In the same way that God calls each person to a particular task, He often calls us to work with other believers in a community for Christ.
One way we work with and for others is through small groups. Each small group has a ministry in the same way that each individual has a ministry. Some small groups, like some people, have more than one ministry. If this is what God is calling you to do, then do so. Be careful, however, not to overextend your resources. God never calls us to do more than we can handle. So we must look closely and prayerfully at each new challenge and determine carefully whether God is calling us to do it.
Discerning the calling of a small group is in some ways similar to discerning the calling of an individual. Some of the things we’re saying here apply more to finding individual callings, and some apply more to finding group callings, but both are important elements. Sometimes an individual will discover over the course of events that another small group might be better suited to his or her needs or talents. This is natural, and even to be expected. Small groups, like any other group, are constantly rearranging themselves.
This is nothing to worry about. The process of discovering one’s calling may bring many changes into a person’s life, and into the life of a small group. These changes might call for the restructuring or reorganization of a group, or they might lead individuals into other groups where their talents and gifts are more needed. Don’t worry about this. God knows where we need to be at any given time, and if we rely on Him, He won’t let us down.
Perhaps the most important element of finding one’s purpose is to spend a lot of time with God talking, listening, and contemplating. Always pray before, during, and after any kind of decision-making process—or any process at all. Group prayer is an important part of promoting group unity. Private prayer, however, is a very important aspect of any individual’s personal spiritual life. First Thessalonians 5:17 reminds us to “pray without ceasing.”1 This should never be underrated, especially when trying to make an important personal decision. It’s important to remember that while talking to God is an important part of prayer, listening to God is equally important. Jesus says that we “will hear [His] voice . . . and follow [Him]” (John 10:27, 28). We should always be listening to God first.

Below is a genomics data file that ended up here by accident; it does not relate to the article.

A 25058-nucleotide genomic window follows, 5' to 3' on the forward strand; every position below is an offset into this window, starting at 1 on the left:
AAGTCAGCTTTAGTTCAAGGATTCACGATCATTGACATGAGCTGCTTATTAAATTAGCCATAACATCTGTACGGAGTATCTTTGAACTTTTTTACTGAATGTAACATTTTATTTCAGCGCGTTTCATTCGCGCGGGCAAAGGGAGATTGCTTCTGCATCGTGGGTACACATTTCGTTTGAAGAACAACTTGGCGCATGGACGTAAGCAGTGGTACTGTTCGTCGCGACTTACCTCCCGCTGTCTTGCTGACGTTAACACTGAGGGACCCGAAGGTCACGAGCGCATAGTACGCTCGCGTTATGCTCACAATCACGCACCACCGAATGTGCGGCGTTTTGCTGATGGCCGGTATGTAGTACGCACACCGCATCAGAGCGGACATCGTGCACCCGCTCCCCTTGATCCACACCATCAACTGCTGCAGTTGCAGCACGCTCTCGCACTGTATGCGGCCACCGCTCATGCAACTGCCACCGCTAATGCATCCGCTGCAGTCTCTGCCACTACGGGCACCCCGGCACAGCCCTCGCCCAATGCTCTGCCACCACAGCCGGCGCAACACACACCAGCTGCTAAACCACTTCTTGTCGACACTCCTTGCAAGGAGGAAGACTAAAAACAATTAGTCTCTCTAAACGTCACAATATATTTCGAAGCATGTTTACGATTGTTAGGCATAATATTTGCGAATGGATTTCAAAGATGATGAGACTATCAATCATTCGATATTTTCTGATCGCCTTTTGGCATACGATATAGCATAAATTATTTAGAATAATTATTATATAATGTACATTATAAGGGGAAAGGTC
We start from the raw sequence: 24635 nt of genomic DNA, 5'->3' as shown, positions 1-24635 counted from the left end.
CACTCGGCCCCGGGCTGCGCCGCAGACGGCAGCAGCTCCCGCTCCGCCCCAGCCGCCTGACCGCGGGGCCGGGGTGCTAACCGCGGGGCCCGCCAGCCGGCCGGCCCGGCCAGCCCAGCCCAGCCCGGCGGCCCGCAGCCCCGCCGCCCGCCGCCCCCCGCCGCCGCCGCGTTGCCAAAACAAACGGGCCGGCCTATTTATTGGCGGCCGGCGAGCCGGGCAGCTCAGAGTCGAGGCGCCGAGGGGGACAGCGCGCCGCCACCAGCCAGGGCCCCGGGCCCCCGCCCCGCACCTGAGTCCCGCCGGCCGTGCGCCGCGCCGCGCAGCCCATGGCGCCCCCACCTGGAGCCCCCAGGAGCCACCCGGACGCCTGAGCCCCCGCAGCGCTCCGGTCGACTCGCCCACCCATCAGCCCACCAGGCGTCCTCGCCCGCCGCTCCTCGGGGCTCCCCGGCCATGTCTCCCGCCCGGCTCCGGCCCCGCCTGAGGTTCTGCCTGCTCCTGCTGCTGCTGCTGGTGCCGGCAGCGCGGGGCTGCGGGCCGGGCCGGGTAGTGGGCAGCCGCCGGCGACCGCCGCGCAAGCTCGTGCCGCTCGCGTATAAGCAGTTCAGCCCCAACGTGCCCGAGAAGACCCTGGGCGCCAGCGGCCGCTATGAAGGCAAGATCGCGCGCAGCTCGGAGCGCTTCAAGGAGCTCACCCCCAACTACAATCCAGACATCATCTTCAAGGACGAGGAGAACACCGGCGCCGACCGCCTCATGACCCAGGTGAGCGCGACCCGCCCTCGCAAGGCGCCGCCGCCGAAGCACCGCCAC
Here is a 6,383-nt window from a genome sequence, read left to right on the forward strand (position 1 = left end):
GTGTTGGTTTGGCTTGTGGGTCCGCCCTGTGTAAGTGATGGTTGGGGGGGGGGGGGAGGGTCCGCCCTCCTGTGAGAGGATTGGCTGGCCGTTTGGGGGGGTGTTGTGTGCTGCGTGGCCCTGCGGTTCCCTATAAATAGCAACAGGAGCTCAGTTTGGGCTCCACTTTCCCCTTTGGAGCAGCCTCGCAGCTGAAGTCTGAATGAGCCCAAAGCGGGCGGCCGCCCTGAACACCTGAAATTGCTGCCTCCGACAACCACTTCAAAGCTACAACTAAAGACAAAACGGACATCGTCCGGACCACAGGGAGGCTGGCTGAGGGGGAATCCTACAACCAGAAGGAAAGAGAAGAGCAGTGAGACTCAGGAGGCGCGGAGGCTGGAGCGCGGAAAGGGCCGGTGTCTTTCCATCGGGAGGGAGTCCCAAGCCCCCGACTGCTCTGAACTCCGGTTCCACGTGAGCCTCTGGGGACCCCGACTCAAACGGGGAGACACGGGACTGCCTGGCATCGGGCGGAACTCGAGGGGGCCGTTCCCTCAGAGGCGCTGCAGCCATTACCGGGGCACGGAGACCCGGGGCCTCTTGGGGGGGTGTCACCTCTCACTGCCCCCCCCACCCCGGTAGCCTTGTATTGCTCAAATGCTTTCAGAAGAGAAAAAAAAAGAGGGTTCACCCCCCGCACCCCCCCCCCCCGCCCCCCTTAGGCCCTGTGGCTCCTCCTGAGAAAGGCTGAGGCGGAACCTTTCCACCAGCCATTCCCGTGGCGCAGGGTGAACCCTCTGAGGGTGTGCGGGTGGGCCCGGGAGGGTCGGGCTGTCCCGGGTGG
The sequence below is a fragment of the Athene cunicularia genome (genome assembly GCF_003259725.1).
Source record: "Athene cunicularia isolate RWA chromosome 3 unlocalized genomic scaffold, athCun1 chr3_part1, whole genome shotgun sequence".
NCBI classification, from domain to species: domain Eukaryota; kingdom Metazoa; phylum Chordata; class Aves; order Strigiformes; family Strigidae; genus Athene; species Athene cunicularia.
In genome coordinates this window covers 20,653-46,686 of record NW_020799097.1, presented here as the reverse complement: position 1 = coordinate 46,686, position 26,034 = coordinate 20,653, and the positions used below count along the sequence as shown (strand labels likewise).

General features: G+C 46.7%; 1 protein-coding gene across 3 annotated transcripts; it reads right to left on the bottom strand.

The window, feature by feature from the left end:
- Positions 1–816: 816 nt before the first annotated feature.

Though listening to God always comes first, we must also cultivate the skill of listening to others and learning from them. In the same way that we are sometimes surprised that a recorded voice does not sound like what we hear in our head, we never hear our own voices as others do. Sometimes our self-image works the same way. We don’t see ourselves from the outside, and sometimes the pictures that other people have of us are different from our own pictures of ourselves. This gives us a powerful tool to help others and to be helped by others. Others can sometimes see skills, talents, and personality traits that we ourselves miss. Never accept other peoples’ opinions of you as being arbitrarily true or objective, but do listen to what others have to say.
On the same note, always be willing to help others on their spiritual journey. Talk to those in your small group about what you’d like to do and about what you think you can do. Also, answer their questions thoughtfully and fully. In the same ways that others can sometimes help us realize our own gifts and talents, God can use us as important agents to help others discover their God-given gifts. Be careful with this; keep in mind that it is not our job to determine the paths of other people’s lives or ministries. Our job is to help others along in whatever ways are possible. We can encourage and suggest, but we cannot make decisions for others. Be careful to show respect for the opinions, thoughts, and feelings of others.
Realizing and appreciating the gifts of others is not a bad habit to cultivate. Take note of what people do well, and let them know that their talents are appreciated. Sometimes we don’t recognize the things we do as talents. Notice what other people are passionate about, and encourage them to pursue that passion.2